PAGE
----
3. Negotiated code: the viewer decodes the dominant meaning encoded in a message and unconsciously recognizes it as privileged, but makes an exception at a local level. Hall gives as an example an industrial worker who agrees at a high level that wages should be kept low to combat inflation, as a dominant message might go, but still participates in strikes to increase their own pay. This discord is constructed as a "failure in communications".

  4. Oppositional code: the viewer decodes the dominant meaning, but also sees in some way the hegemonic forces that construct it as such, and uses this understanding to modulate their reception of the message. Hall extends his previous example: a more class-conscious worker listening to a debate about limiting wages might recognize that what is meant to be decoded as "national interests" for all to rally behind are in fact the interests only of the ruling class. "He detotalizes the message in the preferred code in order to retotalize the message within some alternative framework of reference," Hall writes.

Codes of meaning-production and their underlying influences laid bare, Hall reiterates that, beyond a "strictly denotative level", there is no such thing as neutrally "improving communications" or "making communications more effective".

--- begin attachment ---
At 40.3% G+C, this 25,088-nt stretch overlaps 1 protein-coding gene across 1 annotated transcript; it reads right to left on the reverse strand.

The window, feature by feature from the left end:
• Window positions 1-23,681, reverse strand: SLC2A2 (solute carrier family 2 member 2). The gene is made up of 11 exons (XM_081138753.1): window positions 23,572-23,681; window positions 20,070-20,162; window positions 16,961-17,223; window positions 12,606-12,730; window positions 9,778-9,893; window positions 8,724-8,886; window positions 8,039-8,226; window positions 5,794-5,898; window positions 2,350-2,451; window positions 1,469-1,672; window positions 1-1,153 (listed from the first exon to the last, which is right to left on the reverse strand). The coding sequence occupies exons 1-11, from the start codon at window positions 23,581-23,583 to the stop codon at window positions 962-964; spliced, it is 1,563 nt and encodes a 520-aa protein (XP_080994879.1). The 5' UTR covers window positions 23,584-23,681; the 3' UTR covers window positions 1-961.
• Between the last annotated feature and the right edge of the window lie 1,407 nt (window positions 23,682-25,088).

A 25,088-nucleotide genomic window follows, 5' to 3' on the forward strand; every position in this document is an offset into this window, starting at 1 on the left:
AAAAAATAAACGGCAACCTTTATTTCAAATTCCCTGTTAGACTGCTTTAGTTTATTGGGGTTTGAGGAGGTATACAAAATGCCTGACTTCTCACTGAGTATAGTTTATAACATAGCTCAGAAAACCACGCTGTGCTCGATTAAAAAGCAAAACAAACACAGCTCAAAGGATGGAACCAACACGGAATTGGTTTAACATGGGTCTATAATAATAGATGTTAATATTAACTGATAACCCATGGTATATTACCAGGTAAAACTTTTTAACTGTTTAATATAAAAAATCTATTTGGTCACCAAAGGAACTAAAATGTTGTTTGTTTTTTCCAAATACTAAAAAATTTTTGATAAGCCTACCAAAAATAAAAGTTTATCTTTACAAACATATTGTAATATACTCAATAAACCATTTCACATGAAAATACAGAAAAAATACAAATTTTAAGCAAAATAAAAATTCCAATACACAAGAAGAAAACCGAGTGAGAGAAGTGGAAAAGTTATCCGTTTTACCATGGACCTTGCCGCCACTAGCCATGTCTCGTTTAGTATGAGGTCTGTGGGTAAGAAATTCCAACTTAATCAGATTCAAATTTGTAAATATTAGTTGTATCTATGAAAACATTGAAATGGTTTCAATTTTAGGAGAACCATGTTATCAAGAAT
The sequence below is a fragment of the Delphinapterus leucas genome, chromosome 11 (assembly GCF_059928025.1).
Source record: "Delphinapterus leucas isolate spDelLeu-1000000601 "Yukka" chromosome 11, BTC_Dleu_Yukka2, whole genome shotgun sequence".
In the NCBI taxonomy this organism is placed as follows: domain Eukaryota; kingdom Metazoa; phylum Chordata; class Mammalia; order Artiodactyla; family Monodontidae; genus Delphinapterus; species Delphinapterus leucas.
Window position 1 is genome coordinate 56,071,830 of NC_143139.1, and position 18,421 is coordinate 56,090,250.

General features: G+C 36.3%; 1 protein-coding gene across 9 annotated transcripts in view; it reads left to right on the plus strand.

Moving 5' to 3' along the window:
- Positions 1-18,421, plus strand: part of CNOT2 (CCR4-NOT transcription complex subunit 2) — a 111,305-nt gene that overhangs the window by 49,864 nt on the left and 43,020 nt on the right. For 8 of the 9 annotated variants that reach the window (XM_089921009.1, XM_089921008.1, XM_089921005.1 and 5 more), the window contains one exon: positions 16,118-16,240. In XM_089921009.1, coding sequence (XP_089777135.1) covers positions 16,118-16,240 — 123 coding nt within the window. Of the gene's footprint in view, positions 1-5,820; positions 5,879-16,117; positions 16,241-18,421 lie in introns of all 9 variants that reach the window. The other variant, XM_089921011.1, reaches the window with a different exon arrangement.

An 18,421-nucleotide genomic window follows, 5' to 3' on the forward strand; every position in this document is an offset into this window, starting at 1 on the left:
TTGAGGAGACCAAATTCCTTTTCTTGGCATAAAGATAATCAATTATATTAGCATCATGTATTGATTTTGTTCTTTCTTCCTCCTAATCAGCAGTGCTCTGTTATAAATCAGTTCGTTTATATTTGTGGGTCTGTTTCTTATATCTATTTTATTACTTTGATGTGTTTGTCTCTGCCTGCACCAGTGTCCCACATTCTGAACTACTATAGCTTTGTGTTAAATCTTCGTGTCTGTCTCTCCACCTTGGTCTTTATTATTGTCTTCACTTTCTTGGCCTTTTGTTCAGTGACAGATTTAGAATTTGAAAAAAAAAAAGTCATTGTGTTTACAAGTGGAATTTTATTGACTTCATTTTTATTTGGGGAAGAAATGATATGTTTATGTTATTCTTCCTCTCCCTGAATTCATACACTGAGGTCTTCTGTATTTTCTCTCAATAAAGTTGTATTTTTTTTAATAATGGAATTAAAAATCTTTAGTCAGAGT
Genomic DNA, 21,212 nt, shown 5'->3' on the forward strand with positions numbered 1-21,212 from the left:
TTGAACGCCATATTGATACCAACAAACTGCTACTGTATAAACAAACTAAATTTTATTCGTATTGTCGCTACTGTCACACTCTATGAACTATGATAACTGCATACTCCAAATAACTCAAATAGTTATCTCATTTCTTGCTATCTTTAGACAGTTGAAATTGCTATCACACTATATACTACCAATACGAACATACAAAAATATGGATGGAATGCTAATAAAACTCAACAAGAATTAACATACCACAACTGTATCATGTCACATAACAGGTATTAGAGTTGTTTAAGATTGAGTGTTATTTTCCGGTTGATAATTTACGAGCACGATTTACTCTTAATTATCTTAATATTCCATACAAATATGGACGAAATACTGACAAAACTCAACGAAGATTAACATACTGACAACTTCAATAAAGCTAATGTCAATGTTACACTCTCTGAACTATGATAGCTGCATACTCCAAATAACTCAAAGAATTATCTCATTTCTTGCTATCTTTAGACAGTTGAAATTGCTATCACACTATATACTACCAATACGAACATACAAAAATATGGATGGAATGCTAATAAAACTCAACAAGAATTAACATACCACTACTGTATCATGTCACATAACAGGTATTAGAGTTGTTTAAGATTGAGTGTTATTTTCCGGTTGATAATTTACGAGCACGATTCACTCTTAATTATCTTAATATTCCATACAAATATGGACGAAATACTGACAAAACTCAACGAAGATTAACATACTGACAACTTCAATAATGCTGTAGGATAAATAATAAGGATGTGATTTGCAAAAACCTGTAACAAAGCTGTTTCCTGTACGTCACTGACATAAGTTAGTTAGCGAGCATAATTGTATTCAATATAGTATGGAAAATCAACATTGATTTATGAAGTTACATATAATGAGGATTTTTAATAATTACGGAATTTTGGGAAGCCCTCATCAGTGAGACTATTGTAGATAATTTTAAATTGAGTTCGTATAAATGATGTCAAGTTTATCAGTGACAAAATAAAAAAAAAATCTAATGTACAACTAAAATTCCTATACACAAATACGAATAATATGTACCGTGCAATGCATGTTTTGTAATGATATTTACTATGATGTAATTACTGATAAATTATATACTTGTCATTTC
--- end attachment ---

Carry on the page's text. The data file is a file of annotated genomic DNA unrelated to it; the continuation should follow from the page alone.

Hegemony functions by making itself invisible, and the construction of transparent communication fulfills this: "to 'misread' a political choice as a technical one represents a type of unconscious collusion with the dominant interests," Hall says, concluding the paper with a warning for other social scientists: "[This is] a form of collusion to which social science researchers are all too prone...it would not be the first time that scientific researchers had 'unconsciously' played a part in the reproduction of hegemony, not by openly submitting to it, but simply by operating the 'professional bracket.'"


Hall's conclusion hints at the innovative contributions of cultural and media studies to the social sciences. Mass media must not be ignored or treated as homogeneous and unworthy of critical attention, lest hegemonic powers be left with a completely unexamined channel to shape society.

Hall's essay presents only a high-level framework, with sparse illustration of its concrete usage relative to the framework's ambitious scope (even with a third of the paper dedicated to the case study of Westerns). Adorno and Horkheimer's "The Culture Industry" and Fiske's "The Cultural Economy of Fandom", two other readings from this class, both provide more explicit examinations of media as enforcement of capitalistic power structures.

But this essay lays a bigger-picture foundation that distinguishes media studies from critical theory or isolated case studies, and gives it justification. A great read for an intro media studies class.